Filed Under: News

From the archives of Bob Montgomery, motoring historian

THE BRITTAIN MINORS: The first post-war motor show at Earl’s Court, London, in October 1948, was significant for the unveiling of three new Morris models: the Morris Six MS, the Morris Oxford MO and the Morris Minor Series MM.

It was the new Morris Minor which stole the show, being displayed in two versions, a two-door saloon and a tourer (drop-head) version. For once the motoring press and the manufacturer’s advertising were in agreement – the new Morris was “the World’s Supreme Small Car”. The Motor even went so far as to say that the car “approached perfection”.

The weak economy of post-war Britain meant that over 75 per cent of production of the new Minor was exported and there were even restrictions in Britain on the purchase of new cars.

In Ireland the Morris Minor was assembled by G A Brittain at Portabello, Dublin. In fact, Ireland received the first CKD Morris Minors dispatched for export anywhere in the world, making this the first outside Britain to have Morris Minor production.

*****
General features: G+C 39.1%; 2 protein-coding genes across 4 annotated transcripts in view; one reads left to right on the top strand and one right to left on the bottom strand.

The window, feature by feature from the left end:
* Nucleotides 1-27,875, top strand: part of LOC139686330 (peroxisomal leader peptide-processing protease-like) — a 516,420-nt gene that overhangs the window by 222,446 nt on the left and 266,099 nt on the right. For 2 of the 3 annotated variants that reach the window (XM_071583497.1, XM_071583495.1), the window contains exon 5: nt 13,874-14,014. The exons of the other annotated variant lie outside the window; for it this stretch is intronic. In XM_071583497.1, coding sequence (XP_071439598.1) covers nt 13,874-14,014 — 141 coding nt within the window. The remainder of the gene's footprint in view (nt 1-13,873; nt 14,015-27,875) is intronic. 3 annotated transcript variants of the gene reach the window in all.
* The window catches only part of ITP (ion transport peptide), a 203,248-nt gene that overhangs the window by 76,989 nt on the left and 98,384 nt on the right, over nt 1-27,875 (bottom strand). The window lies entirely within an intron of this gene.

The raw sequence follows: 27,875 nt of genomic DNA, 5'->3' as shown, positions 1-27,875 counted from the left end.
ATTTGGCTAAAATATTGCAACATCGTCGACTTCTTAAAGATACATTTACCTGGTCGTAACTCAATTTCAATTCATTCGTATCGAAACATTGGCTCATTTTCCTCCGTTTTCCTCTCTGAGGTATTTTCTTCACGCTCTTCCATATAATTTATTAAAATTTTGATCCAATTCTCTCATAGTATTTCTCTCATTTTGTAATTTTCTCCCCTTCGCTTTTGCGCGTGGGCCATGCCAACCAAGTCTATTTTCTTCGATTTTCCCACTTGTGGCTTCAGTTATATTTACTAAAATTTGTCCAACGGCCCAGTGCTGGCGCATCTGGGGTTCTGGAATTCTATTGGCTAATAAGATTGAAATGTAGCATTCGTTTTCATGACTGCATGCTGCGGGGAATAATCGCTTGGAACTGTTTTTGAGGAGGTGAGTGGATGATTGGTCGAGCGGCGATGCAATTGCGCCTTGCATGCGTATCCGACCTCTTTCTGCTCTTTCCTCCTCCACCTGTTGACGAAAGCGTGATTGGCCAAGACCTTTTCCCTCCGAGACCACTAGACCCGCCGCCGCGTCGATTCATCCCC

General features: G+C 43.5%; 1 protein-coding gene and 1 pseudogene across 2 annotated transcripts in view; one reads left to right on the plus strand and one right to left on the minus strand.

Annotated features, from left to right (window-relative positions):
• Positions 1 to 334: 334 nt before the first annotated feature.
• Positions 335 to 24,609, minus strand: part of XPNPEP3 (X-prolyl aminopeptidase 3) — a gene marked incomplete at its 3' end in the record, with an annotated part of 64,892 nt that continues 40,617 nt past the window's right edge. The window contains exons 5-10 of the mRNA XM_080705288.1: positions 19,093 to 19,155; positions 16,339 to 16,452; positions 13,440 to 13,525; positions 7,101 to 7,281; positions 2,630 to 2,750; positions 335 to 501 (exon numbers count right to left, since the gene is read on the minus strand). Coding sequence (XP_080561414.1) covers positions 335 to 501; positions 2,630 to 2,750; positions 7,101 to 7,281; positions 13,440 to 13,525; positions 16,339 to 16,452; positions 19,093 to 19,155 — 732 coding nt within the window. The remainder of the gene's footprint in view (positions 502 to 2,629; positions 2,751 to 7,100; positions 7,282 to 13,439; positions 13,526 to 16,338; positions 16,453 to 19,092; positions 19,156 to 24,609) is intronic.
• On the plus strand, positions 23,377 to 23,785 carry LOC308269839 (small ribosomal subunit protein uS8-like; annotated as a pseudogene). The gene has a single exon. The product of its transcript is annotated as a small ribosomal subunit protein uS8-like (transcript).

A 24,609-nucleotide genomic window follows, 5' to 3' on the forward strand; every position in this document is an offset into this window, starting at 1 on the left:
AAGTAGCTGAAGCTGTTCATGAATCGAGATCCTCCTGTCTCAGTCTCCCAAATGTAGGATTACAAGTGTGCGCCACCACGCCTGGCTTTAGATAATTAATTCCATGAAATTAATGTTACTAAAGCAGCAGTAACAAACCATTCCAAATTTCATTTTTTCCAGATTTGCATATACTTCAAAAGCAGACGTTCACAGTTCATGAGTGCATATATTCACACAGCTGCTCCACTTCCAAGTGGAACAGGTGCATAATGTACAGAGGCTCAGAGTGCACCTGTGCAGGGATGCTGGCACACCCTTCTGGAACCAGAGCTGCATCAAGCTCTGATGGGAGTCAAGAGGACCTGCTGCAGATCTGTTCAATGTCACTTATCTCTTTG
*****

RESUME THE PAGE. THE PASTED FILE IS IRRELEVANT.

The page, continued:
In the years that followed, Brittains assembled all versions of the Series MM, but, after the Series II models were introduced in February 1953, they restricted their production mainly to two- and four-door saloons with a small quantity of Tourers.

The Minor was in continuous production by Brittains until 1971 and ended with the production of a two-door saloon. However, after some time the company decided to use its remaining parts to build another car for display in its showroom.

This “final” car was a four-door saloon finished in “teal blue” with a matching light blue interior. This unique car was sold, after Brittain went into liquidation in 1975, to a Ken Smith, who in turn sold it to its current owner, Paul Hanley, in 1985.

A number of items peculiar to the Irish-assembled cars feature on this car – the grille and road wheels being painted in the body colour, as well as wing piping which is black on all Irish models of the Morris Minor, rather than being matched to the body colour as on British examples.

After Australia and the US, Ireland was the third most important CKD market for this much loved car. Happily, many fine road-worthy examples are still in evidence today.